I barely recognized my apartment when I walked through the door three days ago. It felt more like walking into an old memory jogged loose. I was away for nearly 8 months, and being back is a bit jarring. Even after two weeks in state quarantine, it feels like I’m being eased into an older, forgotten life. And I’m still getting used to it.
I spent the better part of this year living an alternate reality and I’m still trying to remember everything I forgot about this one. There are books on my shelves I don’t remember buying. My refrigerator feels smaller. I can’t find things in the kitchen. Are these even my bedsheets? Where did I put all my Polaroids? There’s dust on the tabletops and even my hardiest succulents have given up their ghosts. I imagine some archeological digs are less confusing.
That being said, it’s nice to be back in Bangkok. It’s one small step toward normalcy, regardless of where the next steps may lead. I’m still gathering most of my thoughts, but I wanted to post something about being home. Or home-ish. It’s harder to tell these days.
These photographs were all taken before I left at the start of this year. But they feel a lot older than that now. Time capsules. Old memories jogged loose. So it goes.
Earlier this year, I traveled to the little-known province of Buriram, in northeastern Thailand. It’s a quiet, rural region residing on the Khorat Plateau–largely featureless and dusty, with cool morning air and a sun that sets golden and warm each evening. A thousand years ago, Buriram was the far reach of the Khmer empire, and several well-kept ruins–including Phanom Rung, on the edge of an extinct volcano–serve as reminders of its rich past.
We were there on a magazine assignment that fell dead in the water once the pandemic hit, though we had no way of knowing it at the time. We spent a week hovering around the main town and the Cambodian border, where most of the ruins are located. It was tough to photograph, and I imagine even tougher to write about, because it’s a place where nothing really happens. A few golden buddhas. An occasional monk in the forest. Lots of gold-flecked statues. A night market that felt sleepy by 8pm.
That isn’t to say it was unlovely. It may be the only place in the world where you can stroll through the preserved, sprawling ruins of an ancient empire utterly alone. We explored forest temples and countless crisscrossing streets in the town proper. We never found much, but in hindsight, maybe that was never the point. It was a strange and prescient place to be just before the world inverted itself.
I like to think it’s alone in being largely unchanged in the world, but I’m sure that’s not entirely true. The pandemic has touched everyone and everywhere, even the remote corners of the world where places like Buriram thrive. Things I found boring at the time are turning more beautiful, and Buriram stands as testament to a way of thinking I should return to. It was an intimate and privileged glimpse into a place not many people will get to see for a long while longer. Maybe it wasn’t much, but it was generous in its way. It just took me a while to see it.
I’ve spent more time recently moving back to films in a continued effort to slow down and consider what I’m doing instead of just spraying thousands of frames and editing to get the best of the bunch. I don’t post as much as I used to because I haven’t been shooting outside of assignments for a while now. But I’m slowly getting back there, and it’s a nice path. I’m just trying to figure out how to navigate it in my own way. Without guideposts or hashtags. Digging into the crevices. Finding what’s left of what used to be a very tactile medium. Here are a few Polaroids from a recent fashion shoot with Sula Clothing in the UK just outside of Brighton. The sun was warm and the barley fields were swaying lovingly in the wind. The clothes were gorgeous and the model was amazing and for a few days there everything was right with the world.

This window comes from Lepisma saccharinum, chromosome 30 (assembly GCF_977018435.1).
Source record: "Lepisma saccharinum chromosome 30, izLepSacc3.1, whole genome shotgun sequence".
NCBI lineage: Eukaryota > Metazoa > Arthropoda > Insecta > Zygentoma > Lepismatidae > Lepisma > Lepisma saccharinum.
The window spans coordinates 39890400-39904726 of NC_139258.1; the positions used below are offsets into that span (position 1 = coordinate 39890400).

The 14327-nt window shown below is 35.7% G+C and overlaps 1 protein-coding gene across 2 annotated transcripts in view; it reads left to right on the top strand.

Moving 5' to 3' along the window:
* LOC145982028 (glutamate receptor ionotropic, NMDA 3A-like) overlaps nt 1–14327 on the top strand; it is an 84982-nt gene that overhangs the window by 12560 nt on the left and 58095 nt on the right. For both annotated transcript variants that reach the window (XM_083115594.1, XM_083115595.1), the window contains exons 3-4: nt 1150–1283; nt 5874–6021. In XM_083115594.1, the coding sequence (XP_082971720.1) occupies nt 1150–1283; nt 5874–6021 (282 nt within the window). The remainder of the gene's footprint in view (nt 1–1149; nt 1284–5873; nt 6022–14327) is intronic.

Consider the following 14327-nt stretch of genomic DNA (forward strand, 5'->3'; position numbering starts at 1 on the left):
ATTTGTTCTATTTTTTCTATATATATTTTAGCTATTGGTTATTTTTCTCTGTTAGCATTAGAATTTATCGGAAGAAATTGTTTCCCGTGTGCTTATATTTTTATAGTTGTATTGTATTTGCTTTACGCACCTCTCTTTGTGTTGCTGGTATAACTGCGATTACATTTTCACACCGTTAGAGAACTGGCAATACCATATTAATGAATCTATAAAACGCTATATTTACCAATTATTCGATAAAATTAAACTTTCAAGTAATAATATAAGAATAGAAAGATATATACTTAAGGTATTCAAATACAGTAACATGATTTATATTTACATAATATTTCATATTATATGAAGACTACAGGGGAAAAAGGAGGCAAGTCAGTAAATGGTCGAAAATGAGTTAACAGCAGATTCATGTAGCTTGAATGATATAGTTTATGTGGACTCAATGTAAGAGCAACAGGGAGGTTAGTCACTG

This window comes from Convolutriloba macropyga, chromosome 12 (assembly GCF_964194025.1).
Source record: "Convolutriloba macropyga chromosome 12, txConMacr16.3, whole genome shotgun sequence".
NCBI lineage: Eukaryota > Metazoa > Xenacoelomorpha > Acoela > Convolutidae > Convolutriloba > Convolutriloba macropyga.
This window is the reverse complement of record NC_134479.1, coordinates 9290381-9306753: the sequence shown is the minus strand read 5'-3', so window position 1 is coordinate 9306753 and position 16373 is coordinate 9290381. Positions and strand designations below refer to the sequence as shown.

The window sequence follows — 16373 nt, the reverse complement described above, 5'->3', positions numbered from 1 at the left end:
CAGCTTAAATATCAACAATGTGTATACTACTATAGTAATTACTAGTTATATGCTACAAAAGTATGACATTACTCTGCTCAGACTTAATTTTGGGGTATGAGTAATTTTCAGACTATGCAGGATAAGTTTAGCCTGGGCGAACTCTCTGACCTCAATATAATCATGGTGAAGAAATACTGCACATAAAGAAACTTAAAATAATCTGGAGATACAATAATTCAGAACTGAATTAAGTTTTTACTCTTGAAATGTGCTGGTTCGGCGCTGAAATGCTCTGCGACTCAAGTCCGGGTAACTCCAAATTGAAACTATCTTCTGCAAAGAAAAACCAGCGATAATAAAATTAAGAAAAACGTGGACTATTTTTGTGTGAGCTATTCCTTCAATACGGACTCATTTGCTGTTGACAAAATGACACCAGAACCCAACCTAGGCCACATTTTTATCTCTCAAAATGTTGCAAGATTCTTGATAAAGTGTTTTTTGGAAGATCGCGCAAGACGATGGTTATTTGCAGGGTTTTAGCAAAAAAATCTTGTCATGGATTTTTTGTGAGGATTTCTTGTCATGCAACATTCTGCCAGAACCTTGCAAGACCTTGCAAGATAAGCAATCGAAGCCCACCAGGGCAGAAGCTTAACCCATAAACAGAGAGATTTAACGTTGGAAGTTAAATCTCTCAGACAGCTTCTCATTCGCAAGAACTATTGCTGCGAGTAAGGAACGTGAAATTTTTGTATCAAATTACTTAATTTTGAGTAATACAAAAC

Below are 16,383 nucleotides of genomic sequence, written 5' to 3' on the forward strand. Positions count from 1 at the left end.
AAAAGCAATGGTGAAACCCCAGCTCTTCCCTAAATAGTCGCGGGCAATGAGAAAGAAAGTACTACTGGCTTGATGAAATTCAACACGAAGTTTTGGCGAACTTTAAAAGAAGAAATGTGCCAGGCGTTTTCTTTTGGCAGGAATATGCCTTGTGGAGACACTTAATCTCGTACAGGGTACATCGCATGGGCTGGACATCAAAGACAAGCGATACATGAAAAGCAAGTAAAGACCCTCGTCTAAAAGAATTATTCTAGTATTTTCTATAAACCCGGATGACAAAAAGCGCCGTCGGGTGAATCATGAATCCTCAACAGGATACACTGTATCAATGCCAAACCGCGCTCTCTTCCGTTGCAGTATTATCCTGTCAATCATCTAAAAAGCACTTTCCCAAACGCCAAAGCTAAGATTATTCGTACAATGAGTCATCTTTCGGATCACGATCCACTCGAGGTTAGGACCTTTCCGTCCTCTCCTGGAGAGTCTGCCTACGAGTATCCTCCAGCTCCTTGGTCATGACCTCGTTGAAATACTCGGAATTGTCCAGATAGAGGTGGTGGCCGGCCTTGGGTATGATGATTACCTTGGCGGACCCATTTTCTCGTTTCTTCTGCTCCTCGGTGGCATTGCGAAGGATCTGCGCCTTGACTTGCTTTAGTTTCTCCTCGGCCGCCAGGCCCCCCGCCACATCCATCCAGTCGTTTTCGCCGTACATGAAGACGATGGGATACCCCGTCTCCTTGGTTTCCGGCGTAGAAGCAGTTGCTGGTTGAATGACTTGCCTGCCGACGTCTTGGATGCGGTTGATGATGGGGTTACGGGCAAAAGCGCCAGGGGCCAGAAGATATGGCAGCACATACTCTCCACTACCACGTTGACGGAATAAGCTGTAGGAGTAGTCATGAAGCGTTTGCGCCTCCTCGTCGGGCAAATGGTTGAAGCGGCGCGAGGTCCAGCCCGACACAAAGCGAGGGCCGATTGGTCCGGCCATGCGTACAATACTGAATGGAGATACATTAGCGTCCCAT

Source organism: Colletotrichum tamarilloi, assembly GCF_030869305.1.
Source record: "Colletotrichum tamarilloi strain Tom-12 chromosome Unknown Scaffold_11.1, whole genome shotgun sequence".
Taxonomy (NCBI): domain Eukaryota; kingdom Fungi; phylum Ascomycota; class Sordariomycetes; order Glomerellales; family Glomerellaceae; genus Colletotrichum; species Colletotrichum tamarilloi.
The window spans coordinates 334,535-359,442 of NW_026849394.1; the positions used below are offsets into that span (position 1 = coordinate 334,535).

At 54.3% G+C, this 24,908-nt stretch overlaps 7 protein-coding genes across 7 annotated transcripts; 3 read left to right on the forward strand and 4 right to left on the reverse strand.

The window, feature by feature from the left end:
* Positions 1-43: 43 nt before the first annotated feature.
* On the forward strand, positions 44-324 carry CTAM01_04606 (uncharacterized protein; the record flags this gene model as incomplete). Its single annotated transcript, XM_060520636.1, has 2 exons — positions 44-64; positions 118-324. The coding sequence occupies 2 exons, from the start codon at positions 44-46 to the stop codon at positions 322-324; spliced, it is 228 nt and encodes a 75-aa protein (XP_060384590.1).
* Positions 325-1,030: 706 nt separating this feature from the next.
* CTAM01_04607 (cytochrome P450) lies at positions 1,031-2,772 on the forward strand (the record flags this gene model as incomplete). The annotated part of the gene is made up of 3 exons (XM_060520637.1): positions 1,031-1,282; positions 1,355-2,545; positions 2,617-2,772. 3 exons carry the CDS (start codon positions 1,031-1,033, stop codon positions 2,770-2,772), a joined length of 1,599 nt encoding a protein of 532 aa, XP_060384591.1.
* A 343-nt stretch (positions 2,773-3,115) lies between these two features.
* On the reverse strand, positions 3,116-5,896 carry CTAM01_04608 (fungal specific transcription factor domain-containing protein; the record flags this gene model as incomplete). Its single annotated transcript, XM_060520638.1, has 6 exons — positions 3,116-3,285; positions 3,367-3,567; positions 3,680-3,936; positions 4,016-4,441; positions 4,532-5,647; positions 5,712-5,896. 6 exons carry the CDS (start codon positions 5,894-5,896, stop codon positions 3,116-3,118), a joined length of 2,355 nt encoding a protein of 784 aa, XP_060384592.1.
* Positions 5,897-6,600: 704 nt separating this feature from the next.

Just a few quick Polaroids from a motorbike trip into the mountains of northern Vietnam near Pu Luong national park, a few hours southwest of Hanoi. A simple, soul-affirming kind of drive along small dirt roads and over rickety bridges and chaotic highways. It was a wonderful way to end over a month of assignments that took me across Japan, China, Hong Kong, and Vietnam. More to come once my film gets developed. So for now.
A lot of expats and travelers in Southeast Asia like to rag on Singapore. They say it’s too clean, too orderly. It’s boring and polite and polished. Nothing but soft edges. But I’ve always thought criticisms like that said more about the person than the place. Singapore–like everywhere else in the world–is largely what you make of it. It’s a complex and complicated place, capable of being just about anything.
Little India on a Sunday is chaotic and wonderful, with energy pulsating through the crowded streets. Chinatown fills up with old men playing chess and gossiping as they sit idly about. Hawker centers dish out world class cuisine day and night. Locals and tourists alike browse through the Gardens by the Bay and the old colonial promenades downtown, and at night restaurants, cocktail bars, speakeasies, and clubs all come alive until the early hours.
I’ve been back and forth to Singapore several times this year, and I haven’t once had to repeat a single night out. There’s always somewhere new to go, some place new to try. Something newly opened, etc. So don’t be so quick to judge–it’s one hell of a place. Here are some outtakes from a recent travel assignment. People, places, and things. And some of the best food I’ve had in recent memory.